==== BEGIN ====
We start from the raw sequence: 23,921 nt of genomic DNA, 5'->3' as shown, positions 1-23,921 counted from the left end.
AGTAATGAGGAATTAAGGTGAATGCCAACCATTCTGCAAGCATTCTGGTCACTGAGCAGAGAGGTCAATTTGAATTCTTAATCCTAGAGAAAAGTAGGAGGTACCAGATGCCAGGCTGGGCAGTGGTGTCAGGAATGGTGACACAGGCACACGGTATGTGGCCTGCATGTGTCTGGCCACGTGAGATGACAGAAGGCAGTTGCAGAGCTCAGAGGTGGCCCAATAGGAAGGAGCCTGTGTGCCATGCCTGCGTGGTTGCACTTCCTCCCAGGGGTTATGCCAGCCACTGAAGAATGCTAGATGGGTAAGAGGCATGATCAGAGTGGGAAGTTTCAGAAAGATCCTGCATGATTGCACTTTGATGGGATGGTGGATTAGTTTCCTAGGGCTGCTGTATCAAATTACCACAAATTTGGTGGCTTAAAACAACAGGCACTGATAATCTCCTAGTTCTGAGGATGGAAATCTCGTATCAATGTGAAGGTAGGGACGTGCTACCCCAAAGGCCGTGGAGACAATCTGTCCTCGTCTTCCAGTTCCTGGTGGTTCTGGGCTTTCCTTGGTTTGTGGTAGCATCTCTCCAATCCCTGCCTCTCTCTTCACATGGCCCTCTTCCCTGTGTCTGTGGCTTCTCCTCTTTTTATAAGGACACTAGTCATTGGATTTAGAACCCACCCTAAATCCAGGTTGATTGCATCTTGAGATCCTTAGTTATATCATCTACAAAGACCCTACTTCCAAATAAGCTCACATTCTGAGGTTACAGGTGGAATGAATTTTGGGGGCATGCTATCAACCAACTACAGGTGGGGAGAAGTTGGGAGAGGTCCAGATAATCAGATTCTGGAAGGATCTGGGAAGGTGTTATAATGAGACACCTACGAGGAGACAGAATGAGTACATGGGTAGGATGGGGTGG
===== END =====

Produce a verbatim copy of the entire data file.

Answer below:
We start from the raw sequence: 23,921 nt of genomic DNA, 5'->3' as shown, positions 1-23,921 counted from the left end.
AGTAATGAGGAATTAAGGTGAATGCCAACCATTCTGCAAGCATTCTGGTCACTGAGCAGAGAGGTCAATTTGAATTCTTAATCCTAGAGAAAAGTAGGAGGTACCAGATGCCAGGCTGGGCAGTGGTGTCAGGAATGGTGACACAGGCACACGGTATGTGGCCTGCATGTGTCTGGCCACGTGAGATGACAGAAGGCAGTTGCAGAGCTCAGAGGTGGCCCAATAGGAAGGAGCCTGTGTGCCATGCCTGCGTGGTTGCACTTCCTCCCAGGGGTTATGCCAGCCACTGAAGAATGCTAGATGGGTAAGAGGCATGATCAGAGTGGGAAGTTTCAGAAAGATCCTGCATGATTGCACTTTGATGGGATGGTGGATTAGTTTCCTAGGGCTGCTGTATCAAATTACCACAAATTTGGTGGCTTAAAACAACAGGCACTGATAATCTCCTAGTTCTGAGGATGGAAATCTCGTATCAATGTGAAGGTAGGGACGTGCTACCCCAAAGGCCGTGGAGACAATCTGTCCTCGTCTTCCAGTTCCTGGTGGTTCTGGGCTTTCCTTGGTTTGTGGTAGCATCTCTCCAATCCCTGCCTCTCTCTTCACATGGCCCTCTTCCCTGTGTCTGTGGCTTCTCCTCTTTTTATAAGGACACTAGTCATTGGATTTAGAACCCACCCTAAATCCAGGTTGATTGCATCTTGAGATCCTTAGTTATATCATCTACAAAGACCCTACTTCCAAATAAGCTCACATTCTGAGGTTACAGGTGGAATGAATTTTGGGGGCATGCTATCAACCAACTACAGGTGGGGAGAAGTTGGGAGAGGTCCAGATAATCAGATTCTGGAAGGATCTGGGAAGGTGTTATAATGAGACACCTACGAGGAGACAGAATGAGTACATGGGTAGGATGGGGTGG